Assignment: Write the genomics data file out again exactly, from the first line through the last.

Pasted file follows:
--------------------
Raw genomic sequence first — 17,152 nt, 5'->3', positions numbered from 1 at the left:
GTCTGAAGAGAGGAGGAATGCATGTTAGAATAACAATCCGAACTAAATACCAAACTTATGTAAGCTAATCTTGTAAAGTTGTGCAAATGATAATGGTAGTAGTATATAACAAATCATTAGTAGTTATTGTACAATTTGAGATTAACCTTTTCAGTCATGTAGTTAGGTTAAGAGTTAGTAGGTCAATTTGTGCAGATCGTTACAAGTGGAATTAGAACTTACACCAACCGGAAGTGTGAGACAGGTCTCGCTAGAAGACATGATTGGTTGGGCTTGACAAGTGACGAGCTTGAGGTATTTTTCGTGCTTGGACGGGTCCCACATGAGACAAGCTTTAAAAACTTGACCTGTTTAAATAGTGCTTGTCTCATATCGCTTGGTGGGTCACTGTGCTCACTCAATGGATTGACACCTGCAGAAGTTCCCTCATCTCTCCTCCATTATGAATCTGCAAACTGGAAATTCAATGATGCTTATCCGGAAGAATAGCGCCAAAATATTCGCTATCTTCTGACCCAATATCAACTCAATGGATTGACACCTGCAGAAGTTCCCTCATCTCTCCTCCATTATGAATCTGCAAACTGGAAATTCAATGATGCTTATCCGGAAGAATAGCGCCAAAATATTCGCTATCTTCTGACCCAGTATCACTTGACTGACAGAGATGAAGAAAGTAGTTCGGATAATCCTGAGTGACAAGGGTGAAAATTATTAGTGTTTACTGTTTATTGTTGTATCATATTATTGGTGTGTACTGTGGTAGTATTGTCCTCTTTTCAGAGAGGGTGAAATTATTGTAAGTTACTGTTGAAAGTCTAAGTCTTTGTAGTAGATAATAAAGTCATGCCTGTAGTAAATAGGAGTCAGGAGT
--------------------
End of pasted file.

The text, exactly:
Raw genomic sequence first — 17,152 nt, 5'->3', positions numbered from 1 at the left:
GTCTGAAGAGAGGAGGAATGCATGTTAGAATAACAATCCGAACTAAATACCAAACTTATGTAAGCTAATCTTGTAAAGTTGTGCAAATGATAATGGTAGTAGTATATAACAAATCATTAGTAGTTATTGTACAATTTGAGATTAACCTTTTCAGTCATGTAGTTAGGTTAAGAGTTAGTAGGTCAATTTGTGCAGATCGTTACAAGTGGAATTAGAACTTACACCAACCGGAAGTGTGAGACAGGTCTCGCTAGAAGACATGATTGGTTGGGCTTGACAAGTGACGAGCTTGAGGTATTTTTCGTGCTTGGACGGGTCCCACATGAGACAAGCTTTAAAAACTTGACCTGTTTAAATAGTGCTTGTCTCATATCGCTTGGTGGGTCACTGTGCTCACTCAATGGATTGACACCTGCAGAAGTTCCCTCATCTCTCCTCCATTATGAATCTGCAAACTGGAAATTCAATGATGCTTATCCGGAAGAATAGCGCCAAAATATTCGCTATCTTCTGACCCAATATCAACTCAATGGATTGACACCTGCAGAAGTTCCCTCATCTCTCCTCCATTATGAATCTGCAAACTGGAAATTCAATGATGCTTATCCGGAAGAATAGCGCCAAAATATTCGCTATCTTCTGACCCAGTATCACTTGACTGACAGAGATGAAGAAAGTAGTTCGGATAATCCTGAGTGACAAGGGTGAAAATTATTAGTGTTTACTGTTTATTGTTGTATCATATTATTGGTGTGTACTGTGGTAGTATTGTCCTCTTTTCAGAGAGGGTGAAATTATTGTAAGTTACTGTTGAAAGTCTAAGTCTTTGTAGTAGATAATAAAGTCATGCCTGTAGTAAATAGGAGTCAGGAGT